Prominent rancher Ernie Dalidio may have found a buyer for his 131-acre property on the outskirts of the city of San Luis Obispo—but the deal’s not sealed yet.
Dalidio couldn’t be reached for comment on the transaction, but Dennis Allan, of Arroyo Grande-based Allan Real Estate Investments, the broker listed for the property, confirmed to New Times that the property is currently in escrow.
- PHOTO BY STEVE E. MILLER
- FOR SALE : The 131-acre property in unincorporated San Luis Obispo County—ground zero in a 2005 annexation battle and a subsequent ballot initiative to develop the land—has been put up for sale by its owner, prominent rancher Ernie Dalidio, for nearly $20 million.
He said his office isn’t yet releasing any additional details on the potential sale, out of respect for both parties, given the size of the property and the history of the land.
“This is obviously a very large transaction,” Allen said May 29.
The property, which was placed on the market in mid-April, is listed at $19,750,000.
Despite the fact that the Dalidio Ranch sits just west of Highway 101 among a growing sea of developed commercial and residential land, Dalidio has fought to develop retail venues on it for the last two decades.
Following the city’s decision to annex the land in 2005, it became ground zero in a fight against the city by downtown businesses opposed to competition and by environmental groups. A petition brought by critics of the project led to the city placing its decision on a ballot measure that was defeated by a narrow margin.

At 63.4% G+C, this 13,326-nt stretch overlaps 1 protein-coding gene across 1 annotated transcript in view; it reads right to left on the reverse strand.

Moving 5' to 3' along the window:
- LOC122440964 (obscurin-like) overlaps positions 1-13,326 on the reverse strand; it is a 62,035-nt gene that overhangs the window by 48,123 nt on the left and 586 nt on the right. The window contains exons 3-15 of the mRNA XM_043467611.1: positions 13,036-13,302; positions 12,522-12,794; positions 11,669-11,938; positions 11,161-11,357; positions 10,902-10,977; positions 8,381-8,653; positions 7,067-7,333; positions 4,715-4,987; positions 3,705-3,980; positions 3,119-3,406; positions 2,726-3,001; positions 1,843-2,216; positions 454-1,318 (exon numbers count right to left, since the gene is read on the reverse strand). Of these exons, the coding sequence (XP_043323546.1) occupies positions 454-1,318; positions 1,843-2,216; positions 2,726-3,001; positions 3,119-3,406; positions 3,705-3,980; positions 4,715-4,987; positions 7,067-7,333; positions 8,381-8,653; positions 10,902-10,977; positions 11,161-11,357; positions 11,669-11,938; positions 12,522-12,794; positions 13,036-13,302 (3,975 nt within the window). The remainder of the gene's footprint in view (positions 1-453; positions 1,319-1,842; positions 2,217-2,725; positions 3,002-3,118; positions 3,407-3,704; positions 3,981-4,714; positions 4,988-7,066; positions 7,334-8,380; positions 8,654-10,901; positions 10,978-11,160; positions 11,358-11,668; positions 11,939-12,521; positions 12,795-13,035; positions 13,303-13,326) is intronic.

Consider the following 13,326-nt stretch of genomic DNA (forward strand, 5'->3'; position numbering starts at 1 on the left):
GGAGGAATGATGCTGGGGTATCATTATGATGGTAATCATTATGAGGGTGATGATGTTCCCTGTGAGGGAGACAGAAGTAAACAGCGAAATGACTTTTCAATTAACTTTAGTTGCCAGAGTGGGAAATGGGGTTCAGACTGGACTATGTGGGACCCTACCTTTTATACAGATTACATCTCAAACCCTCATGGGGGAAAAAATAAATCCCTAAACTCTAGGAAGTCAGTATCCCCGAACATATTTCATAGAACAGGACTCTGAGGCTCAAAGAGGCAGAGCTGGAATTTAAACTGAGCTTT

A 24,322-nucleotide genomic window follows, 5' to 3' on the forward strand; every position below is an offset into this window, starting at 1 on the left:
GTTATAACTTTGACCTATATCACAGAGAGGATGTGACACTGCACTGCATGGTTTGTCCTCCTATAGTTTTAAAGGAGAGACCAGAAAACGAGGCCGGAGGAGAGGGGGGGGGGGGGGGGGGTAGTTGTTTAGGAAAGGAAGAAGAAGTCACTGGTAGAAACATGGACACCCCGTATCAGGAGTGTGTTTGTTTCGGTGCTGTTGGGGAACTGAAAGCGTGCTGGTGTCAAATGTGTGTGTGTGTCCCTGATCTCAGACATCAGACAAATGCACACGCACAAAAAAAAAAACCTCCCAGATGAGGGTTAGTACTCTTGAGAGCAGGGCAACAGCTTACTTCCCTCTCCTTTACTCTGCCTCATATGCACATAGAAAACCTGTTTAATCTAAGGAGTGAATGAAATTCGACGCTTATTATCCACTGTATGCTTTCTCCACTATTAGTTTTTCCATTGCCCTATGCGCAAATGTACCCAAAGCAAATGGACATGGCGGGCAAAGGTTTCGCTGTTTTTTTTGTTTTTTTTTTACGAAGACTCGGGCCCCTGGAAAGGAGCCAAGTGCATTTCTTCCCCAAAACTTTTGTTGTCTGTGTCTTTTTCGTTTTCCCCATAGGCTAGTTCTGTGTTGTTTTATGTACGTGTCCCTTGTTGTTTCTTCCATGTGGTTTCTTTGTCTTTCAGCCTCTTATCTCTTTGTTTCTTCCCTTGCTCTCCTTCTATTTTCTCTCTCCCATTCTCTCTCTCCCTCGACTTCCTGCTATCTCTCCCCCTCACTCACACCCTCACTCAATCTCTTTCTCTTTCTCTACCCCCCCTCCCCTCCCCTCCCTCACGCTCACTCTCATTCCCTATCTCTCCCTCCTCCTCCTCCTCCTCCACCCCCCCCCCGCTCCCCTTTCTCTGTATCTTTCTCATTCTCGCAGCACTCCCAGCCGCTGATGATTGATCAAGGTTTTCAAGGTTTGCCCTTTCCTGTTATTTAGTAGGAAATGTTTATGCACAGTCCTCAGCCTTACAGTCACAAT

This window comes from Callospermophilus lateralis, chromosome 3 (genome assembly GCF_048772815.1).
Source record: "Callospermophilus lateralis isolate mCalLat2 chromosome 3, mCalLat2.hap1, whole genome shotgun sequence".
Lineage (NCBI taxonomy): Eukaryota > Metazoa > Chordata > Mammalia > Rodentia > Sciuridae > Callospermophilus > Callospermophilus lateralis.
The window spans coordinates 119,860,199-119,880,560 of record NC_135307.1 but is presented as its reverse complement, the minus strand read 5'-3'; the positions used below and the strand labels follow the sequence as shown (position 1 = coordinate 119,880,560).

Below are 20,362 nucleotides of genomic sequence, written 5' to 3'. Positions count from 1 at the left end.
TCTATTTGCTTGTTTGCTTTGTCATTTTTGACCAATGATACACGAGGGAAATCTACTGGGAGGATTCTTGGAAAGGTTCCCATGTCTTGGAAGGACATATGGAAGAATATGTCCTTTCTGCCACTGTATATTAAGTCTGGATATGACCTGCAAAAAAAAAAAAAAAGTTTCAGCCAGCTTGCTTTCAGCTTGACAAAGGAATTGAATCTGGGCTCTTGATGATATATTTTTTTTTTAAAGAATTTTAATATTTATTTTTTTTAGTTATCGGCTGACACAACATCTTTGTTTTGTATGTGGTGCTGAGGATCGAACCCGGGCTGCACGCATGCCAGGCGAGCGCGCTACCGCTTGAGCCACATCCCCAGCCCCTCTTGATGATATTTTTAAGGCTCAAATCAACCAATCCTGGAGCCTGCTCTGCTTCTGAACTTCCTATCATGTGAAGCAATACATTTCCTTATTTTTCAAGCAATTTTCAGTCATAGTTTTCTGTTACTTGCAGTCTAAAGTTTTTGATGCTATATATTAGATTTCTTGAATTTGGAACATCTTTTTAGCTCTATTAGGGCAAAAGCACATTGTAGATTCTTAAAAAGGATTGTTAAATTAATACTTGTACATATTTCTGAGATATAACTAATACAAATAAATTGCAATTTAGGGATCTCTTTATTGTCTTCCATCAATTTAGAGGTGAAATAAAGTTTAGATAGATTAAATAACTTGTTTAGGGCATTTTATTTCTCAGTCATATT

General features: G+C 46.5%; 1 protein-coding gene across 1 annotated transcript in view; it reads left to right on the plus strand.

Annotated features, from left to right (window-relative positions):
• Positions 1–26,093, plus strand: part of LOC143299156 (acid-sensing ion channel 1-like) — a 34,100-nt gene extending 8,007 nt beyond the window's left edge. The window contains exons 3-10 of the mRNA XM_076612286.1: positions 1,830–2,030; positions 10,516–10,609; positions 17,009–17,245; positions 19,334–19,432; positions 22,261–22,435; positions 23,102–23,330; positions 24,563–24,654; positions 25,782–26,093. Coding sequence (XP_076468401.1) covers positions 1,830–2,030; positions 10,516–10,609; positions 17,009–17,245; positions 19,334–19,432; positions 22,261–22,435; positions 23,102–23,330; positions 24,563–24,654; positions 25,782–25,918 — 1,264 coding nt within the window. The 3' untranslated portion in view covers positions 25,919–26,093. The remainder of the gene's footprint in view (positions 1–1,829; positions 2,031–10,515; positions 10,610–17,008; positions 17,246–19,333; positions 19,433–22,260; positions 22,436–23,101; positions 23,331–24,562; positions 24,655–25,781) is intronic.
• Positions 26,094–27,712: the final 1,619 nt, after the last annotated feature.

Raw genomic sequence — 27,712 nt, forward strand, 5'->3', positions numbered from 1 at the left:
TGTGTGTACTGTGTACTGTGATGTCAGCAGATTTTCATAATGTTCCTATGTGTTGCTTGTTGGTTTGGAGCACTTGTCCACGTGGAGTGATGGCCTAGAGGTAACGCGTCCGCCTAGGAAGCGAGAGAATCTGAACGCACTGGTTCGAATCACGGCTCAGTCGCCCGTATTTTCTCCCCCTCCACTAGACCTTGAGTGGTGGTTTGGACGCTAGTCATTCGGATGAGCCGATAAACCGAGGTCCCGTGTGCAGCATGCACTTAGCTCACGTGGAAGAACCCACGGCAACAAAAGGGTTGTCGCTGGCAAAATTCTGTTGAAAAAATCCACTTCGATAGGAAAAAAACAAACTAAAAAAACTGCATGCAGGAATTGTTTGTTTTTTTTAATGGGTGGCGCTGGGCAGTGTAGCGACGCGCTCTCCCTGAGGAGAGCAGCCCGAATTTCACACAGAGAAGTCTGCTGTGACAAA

Dalidio then responded by introducing the countywide Measure J in 2006, which won handily with 65 percent of the vote. That victory entitled the property use to include 530,000 square feet of commercial space, including a possible hotel; 198,000 square feet of business and office space; 60 residential units; an organic farmers market; a sports field; and land reserved for open space and freeway access.
A SLO County Superior Court judge later invalidated the measure, but Dalidio later won his case on appeal. In October 2010, major downtown SLO developers Thomas and Jim Copeland were outed as Dalidio’s foes after the Fair Political Practices Commission fined the brothers $80,000 for concealing more than $220,000 of their funding for opposition to Measure J.
Since the battle over Measure J, the area surrounding the land has seen development, including the erection of new Target and Old Navy stores—once considered for inclusion in Dalidio’s San Luis Obispo Marketplace project that never came to fruition.